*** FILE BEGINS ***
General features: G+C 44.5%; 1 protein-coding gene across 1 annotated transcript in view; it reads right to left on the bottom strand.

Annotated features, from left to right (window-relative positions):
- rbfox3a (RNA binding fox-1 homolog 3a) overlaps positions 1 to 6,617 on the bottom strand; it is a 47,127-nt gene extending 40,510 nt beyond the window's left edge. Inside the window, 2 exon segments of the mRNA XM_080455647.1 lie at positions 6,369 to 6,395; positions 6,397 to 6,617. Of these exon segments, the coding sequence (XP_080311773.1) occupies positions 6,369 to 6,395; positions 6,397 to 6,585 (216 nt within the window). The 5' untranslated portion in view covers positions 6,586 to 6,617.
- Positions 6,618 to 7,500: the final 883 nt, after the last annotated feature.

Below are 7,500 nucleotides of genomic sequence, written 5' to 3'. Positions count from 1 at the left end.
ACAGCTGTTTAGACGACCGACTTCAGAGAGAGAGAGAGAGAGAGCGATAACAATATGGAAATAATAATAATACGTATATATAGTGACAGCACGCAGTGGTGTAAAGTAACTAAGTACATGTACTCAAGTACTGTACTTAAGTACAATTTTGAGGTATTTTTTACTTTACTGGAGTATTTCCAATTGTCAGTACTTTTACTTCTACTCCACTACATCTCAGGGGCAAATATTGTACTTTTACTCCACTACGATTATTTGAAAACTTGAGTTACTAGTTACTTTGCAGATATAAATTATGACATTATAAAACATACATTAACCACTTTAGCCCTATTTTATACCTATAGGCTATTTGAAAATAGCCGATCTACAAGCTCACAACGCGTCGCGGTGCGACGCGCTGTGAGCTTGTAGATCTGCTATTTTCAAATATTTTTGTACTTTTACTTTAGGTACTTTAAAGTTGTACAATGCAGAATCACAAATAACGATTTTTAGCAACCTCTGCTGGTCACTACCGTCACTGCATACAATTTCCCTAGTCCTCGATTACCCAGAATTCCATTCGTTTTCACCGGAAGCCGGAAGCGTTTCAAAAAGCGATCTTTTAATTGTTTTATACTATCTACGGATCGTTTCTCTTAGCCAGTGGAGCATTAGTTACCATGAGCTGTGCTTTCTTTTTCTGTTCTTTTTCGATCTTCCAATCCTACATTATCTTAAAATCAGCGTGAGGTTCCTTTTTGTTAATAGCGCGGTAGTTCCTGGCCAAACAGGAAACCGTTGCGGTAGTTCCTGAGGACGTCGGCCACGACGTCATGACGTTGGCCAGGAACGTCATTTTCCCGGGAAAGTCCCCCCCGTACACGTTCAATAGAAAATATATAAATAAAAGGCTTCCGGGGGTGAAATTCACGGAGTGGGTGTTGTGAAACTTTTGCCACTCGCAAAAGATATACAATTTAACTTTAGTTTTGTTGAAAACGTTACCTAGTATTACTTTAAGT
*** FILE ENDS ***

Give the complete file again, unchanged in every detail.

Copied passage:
General features: G+C 44.5%; 1 protein-coding gene across 1 annotated transcript in view; it reads right to left on the bottom strand.

Annotated features, from left to right (window-relative positions):
- rbfox3a (RNA binding fox-1 homolog 3a) overlaps positions 1 to 6,617 on the bottom strand; it is a 47,127-nt gene extending 40,510 nt beyond the window's left edge. Inside the window, 2 exon segments of the mRNA XM_080455647.1 lie at positions 6,369 to 6,395; positions 6,397 to 6,617. Of these exon segments, the coding sequence (XP_080311773.1) occupies positions 6,369 to 6,395; positions 6,397 to 6,585 (216 nt within the window). The 5' untranslated portion in view covers positions 6,586 to 6,617.
- Positions 6,618 to 7,500: the final 883 nt, after the last annotated feature.

Below are 7,500 nucleotides of genomic sequence, written 5' to 3'. Positions count from 1 at the left end.
ACAGCTGTTTAGACGACCGACTTCAGAGAGAGAGAGAGAGAGAGCGATAACAATATGGAAATAATAATAATACGTATATATAGTGACAGCACGCAGTGGTGTAAAGTAACTAAGTACATGTACTCAAGTACTGTACTTAAGTACAATTTTGAGGTATTTTTTACTTTACTGGAGTATTTCCAATTGTCAGTACTTTTACTTCTACTCCACTACATCTCAGGGGCAAATATTGTACTTTTACTCCACTACGATTATTTGAAAACTTGAGTTACTAGTTACTTTGCAGATATAAATTATGACATTATAAAACATACATTAACCACTTTAGCCCTATTTTATACCTATAGGCTATTTGAAAATAGCCGATCTACAAGCTCACAACGCGTCGCGGTGCGACGCGCTGTGAGCTTGTAGATCTGCTATTTTCAAATATTTTTGTACTTTTACTTTAGGTACTTTAAAGTTGTACAATGCAGAATCACAAATAACGATTTTTAGCAACCTCTGCTGGTCACTACCGTCACTGCATACAATTTCCCTAGTCCTCGATTACCCAGAATTCCATTCGTTTTCACCGGAAGCCGGAAGCGTTTCAAAAAGCGATCTTTTAATTGTTTTATACTATCTACGGATCGTTTCTCTTAGCCAGTGGAGCATTAGTTACCATGAGCTGTGCTTTCTTTTTCTGTTCTTTTTCGATCTTCCAATCCTACATTATCTTAAAATCAGCGTGAGGTTCCTTTTTGTTAATAGCGCGGTAGTTCCTGGCCAAACAGGAAACCGTTGCGGTAGTTCCTGAGGACGTCGGCCACGACGTCATGACGTTGGCCAGGAACGTCATTTTCCCGGGAAAGTCCCCCCCGTACACGTTCAATAGAAAATATATAAATAAAAGGCTTCCGGGGGTGAAATTCACGGAGTGGGTGTTGTGAAACTTTTGCCACTCGCAAAAGATATACAATTTAACTTTAGTTTTGTTGAAAACGTTACCTAGTATTACTTTAAGT